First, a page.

It’s all systems go at the Number One Marian Shrine in Ireland.
Right off the back of its annual nine-day novena, with barely enough time to get off its knees, Knock is hard at it again, readying its well-oiled pilgrimage machine for its biggest headline act in almost 40 years.
It’s been readying itself with fervour since the announcement in May that this tiny village in the west of Ireland, which punches well above its weight in the Marian adoration stakes, had somehow been shoehorned into the tight Irish schedule of God’s representative on Earth.
The novena is a crowd control rehearsal, because, as one local told me, it attracts tens of thousands of pilgrims each year, though numbers were down a little this time around.
Some pilgrims were saving themselves for tomorrow’s main event, she said, when 45,000 are expected to welcome Pope Francis.
We pulled up at the basilica on Wednesday evening, the last night of the novena, just as the crowds emerged for a candlelight procession. Leading the charge was the star turn, a giant luminous statue of the Blessed Virgin on a flower-strewn handcart. Completing the tableau were nuns in white habits and clerics in flowing white robes. What with the candles and the white light radiating from Mary and strains of Ave Maria ringing out in the background, thoughts of a supernatural happening loomed large.
The apparition that kick-started Knock’s fortunes goes back to 1879 when the Blessed Virgin, St Joseph, and St John the Evangelist took time from their heavenly schedule to appear to a group of local people.
Though the rain was pouring down, the gable end of the parish Church of Knock-Aghamore where the apparition took place, remained bone dry. Two Church Commissions of Enquiry upheld the witnesses’ testimony, and the rest, as they say, is history.
That infamous gable now forms the backdrop to the altar of the recently refurbished Apparition Chapel which Pope Francis will briefly visit during his visit.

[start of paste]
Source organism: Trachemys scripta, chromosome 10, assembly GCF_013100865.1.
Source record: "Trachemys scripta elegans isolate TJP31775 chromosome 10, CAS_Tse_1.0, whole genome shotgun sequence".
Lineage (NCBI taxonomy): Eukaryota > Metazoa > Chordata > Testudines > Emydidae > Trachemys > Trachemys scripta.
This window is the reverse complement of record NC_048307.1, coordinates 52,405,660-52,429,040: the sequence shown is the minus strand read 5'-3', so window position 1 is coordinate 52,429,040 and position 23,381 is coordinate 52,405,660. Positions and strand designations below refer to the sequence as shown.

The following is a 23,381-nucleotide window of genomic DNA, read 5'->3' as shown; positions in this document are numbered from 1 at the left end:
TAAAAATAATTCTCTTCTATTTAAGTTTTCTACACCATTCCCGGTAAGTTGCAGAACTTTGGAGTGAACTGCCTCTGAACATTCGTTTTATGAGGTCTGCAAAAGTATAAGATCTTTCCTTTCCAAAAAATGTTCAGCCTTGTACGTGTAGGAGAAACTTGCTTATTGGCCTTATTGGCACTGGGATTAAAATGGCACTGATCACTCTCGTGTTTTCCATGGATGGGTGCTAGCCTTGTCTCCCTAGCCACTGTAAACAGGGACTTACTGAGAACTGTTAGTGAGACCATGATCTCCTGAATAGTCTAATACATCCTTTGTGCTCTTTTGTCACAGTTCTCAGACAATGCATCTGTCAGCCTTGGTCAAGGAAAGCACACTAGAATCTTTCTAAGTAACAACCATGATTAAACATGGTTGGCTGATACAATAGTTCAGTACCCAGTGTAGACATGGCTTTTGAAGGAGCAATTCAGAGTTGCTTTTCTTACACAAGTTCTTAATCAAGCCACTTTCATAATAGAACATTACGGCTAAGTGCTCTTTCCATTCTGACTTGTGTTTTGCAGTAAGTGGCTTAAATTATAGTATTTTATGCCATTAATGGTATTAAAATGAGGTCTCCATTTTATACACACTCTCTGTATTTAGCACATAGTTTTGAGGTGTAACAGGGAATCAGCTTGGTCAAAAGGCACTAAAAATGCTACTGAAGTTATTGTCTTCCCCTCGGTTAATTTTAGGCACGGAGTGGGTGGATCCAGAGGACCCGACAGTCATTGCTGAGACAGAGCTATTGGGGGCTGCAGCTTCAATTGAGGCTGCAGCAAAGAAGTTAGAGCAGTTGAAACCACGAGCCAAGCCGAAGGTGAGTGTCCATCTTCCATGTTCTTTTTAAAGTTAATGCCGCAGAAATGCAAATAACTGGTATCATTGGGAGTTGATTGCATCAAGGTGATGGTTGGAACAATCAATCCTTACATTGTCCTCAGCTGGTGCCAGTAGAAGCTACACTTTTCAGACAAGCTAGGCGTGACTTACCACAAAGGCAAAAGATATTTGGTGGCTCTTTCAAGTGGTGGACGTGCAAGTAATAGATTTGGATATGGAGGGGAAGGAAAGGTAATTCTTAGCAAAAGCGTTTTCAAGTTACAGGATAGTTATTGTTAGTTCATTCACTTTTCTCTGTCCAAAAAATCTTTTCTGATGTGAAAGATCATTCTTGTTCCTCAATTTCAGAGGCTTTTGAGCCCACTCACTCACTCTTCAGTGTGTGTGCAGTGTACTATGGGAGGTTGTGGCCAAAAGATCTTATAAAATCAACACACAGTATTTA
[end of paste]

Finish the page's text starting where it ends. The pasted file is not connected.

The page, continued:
On Wednesday night, it formed the backdrop to a series of selfies for a man of the cloth. The Pope will not visit the towering basilica, but his pending arrival meant no-one else could either since last Thursday, on account of a security lockdown to facilitate the construction of the outdoor altar from where the Pope will lead the angelus.
A pilgrim from South Africa, who had travelled to Knock Shrine with her son, was sorely aggrieved.
Martina and Tony Griffin, on holidays from the UK, were also disappointed. Their biggest concern, however, was how to get to Dublin on Sunday to catch a flight home, with major road closures pending.
Martina was bemused at the scale of investment in Knock for the Pope’s visit, given that he’ll be here for an hour at most.
Maria Casey, head of marketing and communications at Knock Shrine, said pilgrims travelling to Knock for the papal visit can expect a 2km walk from designated parking areas. Most of the pilgrims, based on ticket sales, will be reasonably local, from Mayo, Roscommon, Galway, and Sligo.
Life on Main St, outside Knock Shrine, continued as normal last Thursday, with shops doing a healthy trade in all manner of religious trappings. Further up the street, at an information centre called Holy Love, the proprietor beckoned us in to see a giant rosary beads made of Waterford Crystal, which her husband had been inspired to create by a vision of the very same beads during a lull in work as a quality controller at Waterford Crystal.
The beads have taken the couple all over the world and onto a myriad of Catholic TV channels. The same premises boasts first class relics, which contain bones of saints, and second class relics, which don’t but are imbued with saintly values
nonetheless. They even have papers to prove it — like thoroughbreds.
Whether you’re a believer or an anthropologist, there’s plenty food for thought in Knock, a village proud to put its best foot forward for the second visit by a Pope in less than 40 years — no mean achievement by any standards.